Blaisdell — whose father, Mike, was drafted 11th-overall by the Detroit Red Wings in 1980 and played 343 NHL games before ending his career in the United Kingdom — had 33 goals and 25 assists in 51 regular-season games with the Chilliwack Chiefs.
He also won a gold medal for Canada West at the 2018 World Junior A Challenge tournament.
"I’m super grateful. Winnipeg is a great spot, close to my home and close to North Dakota. It’s going to be awesome. I’m super excited," said Blaisdell, who oozes personality as he speaks and is also quite a character on the ice.
"The style that I play, I play with a bit of flash and a little bit of grit, so I think I kind of give the people what they want, I guess," he said with a chuckle.
Blaisdell, at 5-11 and 181 pounds, didn’t hesitate when asked which NHL player he tries to model his game after.
"For me, I try to play almost like a Brad Marchand style. Some of the stuff he does, I don’t necessarily agree with, but I respect him as a player. He’s an unbelievable player. He plays that gritty style and has the flash with it. That’s always been a guy that I’ve really looked up to," he said,
And he admits there were times he would cross the line on the ice, as Marchand has been known to do.
"It was something that, earlier in my life, I didn’t really know how to control. I was a little over the edge sometimes, so I’ve gotten better with it as the years have gone on," he said.
The Jets will be able to monitor Blaisdell closely as he plays next season just a couple hours down the highway.
"He’s on a real good development path. He’s got skill, plays a real compete game, plays wing and can play centre so there’s a lot of versatility in his game," Cheveldayoff said. "There’s no question. The energy, the character, the compete, the passion."
Blaisdell said coming from a hockey family, with a father who knows what it takes to get to the top, has helped the cause.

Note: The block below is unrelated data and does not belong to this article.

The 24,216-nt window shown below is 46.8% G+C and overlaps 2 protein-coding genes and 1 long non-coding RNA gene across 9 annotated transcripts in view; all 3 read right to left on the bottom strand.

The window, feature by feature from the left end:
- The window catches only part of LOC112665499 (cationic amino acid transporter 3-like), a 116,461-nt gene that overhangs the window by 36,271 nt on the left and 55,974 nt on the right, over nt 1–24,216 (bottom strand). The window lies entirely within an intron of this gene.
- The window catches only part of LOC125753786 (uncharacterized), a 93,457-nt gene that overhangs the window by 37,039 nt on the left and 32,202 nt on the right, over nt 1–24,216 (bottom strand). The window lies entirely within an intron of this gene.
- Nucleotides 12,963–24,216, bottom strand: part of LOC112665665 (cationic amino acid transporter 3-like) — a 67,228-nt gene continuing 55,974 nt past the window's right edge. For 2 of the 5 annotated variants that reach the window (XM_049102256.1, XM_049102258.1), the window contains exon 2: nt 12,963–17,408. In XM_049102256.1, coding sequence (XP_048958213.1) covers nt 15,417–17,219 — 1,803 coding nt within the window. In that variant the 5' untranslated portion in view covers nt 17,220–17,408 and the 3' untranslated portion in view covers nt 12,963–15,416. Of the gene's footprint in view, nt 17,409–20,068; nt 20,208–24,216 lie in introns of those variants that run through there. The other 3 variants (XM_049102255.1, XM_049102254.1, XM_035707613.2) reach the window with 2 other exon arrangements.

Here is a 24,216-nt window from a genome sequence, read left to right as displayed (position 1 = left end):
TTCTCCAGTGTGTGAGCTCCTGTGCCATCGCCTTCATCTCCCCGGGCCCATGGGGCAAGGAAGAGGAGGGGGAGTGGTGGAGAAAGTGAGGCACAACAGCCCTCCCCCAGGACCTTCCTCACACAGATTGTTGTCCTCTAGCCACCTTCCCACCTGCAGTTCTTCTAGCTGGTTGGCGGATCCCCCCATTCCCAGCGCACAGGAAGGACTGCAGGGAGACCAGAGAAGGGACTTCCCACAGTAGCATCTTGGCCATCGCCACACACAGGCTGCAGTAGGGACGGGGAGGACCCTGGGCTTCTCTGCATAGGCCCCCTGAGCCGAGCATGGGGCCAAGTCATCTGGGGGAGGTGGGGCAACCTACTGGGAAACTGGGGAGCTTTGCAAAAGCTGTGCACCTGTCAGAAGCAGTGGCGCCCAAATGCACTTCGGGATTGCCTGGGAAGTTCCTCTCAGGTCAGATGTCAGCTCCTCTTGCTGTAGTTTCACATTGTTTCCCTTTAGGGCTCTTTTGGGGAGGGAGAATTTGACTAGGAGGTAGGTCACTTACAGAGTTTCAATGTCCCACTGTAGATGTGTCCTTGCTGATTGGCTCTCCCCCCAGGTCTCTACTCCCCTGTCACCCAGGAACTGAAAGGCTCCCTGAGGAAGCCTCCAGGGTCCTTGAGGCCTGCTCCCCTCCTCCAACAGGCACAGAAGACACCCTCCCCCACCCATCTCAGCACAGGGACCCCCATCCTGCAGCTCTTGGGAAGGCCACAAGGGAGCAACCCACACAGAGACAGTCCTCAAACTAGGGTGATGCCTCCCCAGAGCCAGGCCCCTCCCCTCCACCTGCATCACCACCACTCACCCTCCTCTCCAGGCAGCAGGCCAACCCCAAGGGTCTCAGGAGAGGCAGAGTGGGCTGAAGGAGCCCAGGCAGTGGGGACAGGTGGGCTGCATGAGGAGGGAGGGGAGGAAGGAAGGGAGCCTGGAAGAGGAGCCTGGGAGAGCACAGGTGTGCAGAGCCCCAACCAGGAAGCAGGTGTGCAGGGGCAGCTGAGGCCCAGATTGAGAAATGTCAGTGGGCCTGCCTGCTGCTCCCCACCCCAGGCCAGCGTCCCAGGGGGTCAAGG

But the real work is still ahead.
"I chose UND because, for me, I went down there and saw the facilities and it’s an unbelievable place. It gives me an opportunity where I have a few more years to develop into the player I want to be and transition into pro really easily," he said.
With the club’s final pick of the day, the Jets selected goaltender Logan Neaton 144th overall.
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The 20-year-old from Michigan spent last year with the Prince George Spruce Kings, leading them to the BCHL title and a Doyle Cup victory over the Alberta champion Brooks Bandits. He had an incredible 48-9-4 record over the regular-season and playoffs.
The 6-3, 190-pound Neaton — whose father, Patrick, played nine NHL games with Pittsburgh — is headed to UMass-Lowell next fall. That’s the same NCAA school where Connor Hellebuyck got his game ready for the NHL.
"He’s a big goalie, he’s still growing into his body, the weight needs to catch up and grow some strength. Obviously we feel very, very comfortable with the developmental path he’s on there and the job they’ve done in that organization," Cheveldayoff said.
All five draft picks are expected to be in Winnipeg for development camp, which gets underway at Bell MTS Iceplex next Tuesday with on-ice sessions that are open to the public.
Mike McIntyre Sports columnist
Mike McIntyre grew up wanting to be a professional wrestler. But when that dream fizzled, he put all his brawn into becoming a professional writer.